In the Buddhism, the question still follows the same parameter. The Buddhists understand that the life is a gift of Buddha. The scientific vision does not present that the life has its beginning at a specific moment. But they adopt the Report of Warnock, understanding the formation of the central nervous system as an important aspect for human development (CAMERON; WILLIAMSON, 2005, P. 216). Some authors of the modern philosophy consider that Human being he is that capable one to develop mental abilities that make possible its definition as human. Health Care CEOs: the source for more info. It is the individual reflecting on the individual.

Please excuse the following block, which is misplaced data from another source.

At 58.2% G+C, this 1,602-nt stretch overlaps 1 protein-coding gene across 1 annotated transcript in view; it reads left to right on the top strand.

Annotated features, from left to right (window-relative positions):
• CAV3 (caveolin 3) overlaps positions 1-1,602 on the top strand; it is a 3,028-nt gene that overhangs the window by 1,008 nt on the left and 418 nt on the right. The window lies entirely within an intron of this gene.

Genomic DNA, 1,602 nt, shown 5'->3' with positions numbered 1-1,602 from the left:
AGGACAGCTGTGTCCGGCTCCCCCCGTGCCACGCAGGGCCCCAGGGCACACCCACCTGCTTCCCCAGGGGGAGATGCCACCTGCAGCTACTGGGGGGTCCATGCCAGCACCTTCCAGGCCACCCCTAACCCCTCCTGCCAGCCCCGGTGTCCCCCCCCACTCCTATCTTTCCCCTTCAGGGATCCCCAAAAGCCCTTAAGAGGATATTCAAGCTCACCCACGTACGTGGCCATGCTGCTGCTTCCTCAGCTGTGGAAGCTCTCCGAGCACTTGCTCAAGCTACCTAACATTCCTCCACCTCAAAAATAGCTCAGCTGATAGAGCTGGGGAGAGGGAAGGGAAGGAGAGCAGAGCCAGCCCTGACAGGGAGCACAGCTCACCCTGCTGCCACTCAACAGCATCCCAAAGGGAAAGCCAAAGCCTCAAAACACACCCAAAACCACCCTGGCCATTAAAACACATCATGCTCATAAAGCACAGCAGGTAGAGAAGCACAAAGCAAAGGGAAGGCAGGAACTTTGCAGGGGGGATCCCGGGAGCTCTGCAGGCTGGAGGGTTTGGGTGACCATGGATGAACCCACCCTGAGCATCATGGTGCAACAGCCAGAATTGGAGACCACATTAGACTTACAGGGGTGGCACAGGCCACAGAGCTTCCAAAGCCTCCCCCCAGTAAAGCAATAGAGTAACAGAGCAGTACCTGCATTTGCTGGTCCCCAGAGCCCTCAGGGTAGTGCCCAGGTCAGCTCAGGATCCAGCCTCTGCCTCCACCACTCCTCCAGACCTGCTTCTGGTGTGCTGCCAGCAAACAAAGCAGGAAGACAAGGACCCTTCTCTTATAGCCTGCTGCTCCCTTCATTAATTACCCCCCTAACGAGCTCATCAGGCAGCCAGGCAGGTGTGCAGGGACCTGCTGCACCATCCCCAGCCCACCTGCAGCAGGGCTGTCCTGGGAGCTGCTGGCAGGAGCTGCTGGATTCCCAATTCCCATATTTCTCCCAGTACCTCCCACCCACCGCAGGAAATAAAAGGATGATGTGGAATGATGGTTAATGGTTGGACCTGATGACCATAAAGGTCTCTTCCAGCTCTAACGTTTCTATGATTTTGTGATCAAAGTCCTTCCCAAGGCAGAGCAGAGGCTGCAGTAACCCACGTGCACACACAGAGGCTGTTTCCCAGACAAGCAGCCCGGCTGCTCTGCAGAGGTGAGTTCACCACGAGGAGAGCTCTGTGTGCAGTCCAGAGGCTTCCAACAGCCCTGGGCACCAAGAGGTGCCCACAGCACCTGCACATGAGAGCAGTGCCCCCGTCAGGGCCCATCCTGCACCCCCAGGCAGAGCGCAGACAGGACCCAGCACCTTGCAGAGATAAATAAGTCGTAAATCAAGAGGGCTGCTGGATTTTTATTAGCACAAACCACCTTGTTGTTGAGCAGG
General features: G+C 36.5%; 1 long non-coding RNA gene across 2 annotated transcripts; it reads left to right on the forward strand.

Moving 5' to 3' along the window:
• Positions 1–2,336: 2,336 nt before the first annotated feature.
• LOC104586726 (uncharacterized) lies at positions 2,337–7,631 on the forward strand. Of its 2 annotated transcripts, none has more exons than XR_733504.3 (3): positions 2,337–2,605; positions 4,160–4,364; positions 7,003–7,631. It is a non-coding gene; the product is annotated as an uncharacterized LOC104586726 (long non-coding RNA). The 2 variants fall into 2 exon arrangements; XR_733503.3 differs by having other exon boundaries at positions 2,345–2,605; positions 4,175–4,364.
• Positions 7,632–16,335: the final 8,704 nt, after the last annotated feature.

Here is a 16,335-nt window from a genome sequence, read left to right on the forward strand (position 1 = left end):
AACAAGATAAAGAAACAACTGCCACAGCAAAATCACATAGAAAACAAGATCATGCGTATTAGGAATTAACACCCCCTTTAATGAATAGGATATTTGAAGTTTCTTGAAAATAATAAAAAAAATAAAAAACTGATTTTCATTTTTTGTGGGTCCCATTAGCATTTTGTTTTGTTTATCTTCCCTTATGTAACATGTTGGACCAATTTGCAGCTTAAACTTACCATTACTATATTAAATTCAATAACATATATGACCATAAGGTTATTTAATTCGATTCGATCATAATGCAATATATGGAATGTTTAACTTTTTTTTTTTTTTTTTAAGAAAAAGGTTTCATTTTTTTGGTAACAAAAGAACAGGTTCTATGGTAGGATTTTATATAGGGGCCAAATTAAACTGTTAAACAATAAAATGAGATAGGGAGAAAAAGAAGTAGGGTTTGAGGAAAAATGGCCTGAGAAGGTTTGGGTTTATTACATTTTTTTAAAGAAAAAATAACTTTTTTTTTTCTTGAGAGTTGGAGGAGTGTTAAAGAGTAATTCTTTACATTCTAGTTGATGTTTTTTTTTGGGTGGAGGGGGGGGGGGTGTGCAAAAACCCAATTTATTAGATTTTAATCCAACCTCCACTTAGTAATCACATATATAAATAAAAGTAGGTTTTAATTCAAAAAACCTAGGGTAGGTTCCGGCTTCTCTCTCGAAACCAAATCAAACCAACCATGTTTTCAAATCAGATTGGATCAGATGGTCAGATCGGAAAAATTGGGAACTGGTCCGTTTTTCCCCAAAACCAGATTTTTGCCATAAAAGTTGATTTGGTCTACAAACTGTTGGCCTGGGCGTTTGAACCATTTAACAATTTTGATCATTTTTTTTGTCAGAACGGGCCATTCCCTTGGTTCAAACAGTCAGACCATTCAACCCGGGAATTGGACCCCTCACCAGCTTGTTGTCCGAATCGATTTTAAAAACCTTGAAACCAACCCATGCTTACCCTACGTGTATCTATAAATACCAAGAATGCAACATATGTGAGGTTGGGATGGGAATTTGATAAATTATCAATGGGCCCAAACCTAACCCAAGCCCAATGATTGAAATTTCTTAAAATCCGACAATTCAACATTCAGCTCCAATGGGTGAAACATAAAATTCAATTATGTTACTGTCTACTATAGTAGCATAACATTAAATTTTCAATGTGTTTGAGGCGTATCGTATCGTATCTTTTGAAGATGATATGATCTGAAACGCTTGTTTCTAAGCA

Incapable beings of reflection can not be considered human. (CAMERON; WILLIAMSON, 2005, P. 216) Consideraes Final We assume that the human embryo, since the fecundao, is a human being that has rights and has a moral necessity to respect it. Biology does not teach ethical concepts as the respect and the duty. In against departure, the ethics do not teach biological principles of the human being. Therefore, the union of biology and the ethics is basic for the arrival to a common sense. In this article some points of view in relation to the embryo had been displayed, always considering the vision of the ethics and the religion, that in determined moments, in them takes the least the partial vision of the embryo. But, as the objective of this article is to show the embryo as a human being endowed with possibilities, we consider the reached objective. By means of some arguments, it had the possibility to show the embryo not only as one accumulated of cells, but, yes, a future human being. References LOPEZ, S.G.B. Bio. 5 ed. So Paulo: Hail, 1996. PESSINI, L; BARCHIFONTAINE, C.P. current Problems of the biotica. 5 ed. So Paulo: Loyola editions, 2002. MOREIRA. the Manual S. of the biotica. 2 ed. So Paulo. Loyola editions, 2002. BOCUGET, V. The being in gestation. Loyola editions. So Paulo, 2002. CAMERON, C.; WILLIAMSON, R. In the world of Dolly, when you donate human embryo acquire respect? Journal of Medical Ethics, vol. 31 2005. p.215-220. Revised writing: Prof. Andres Mika.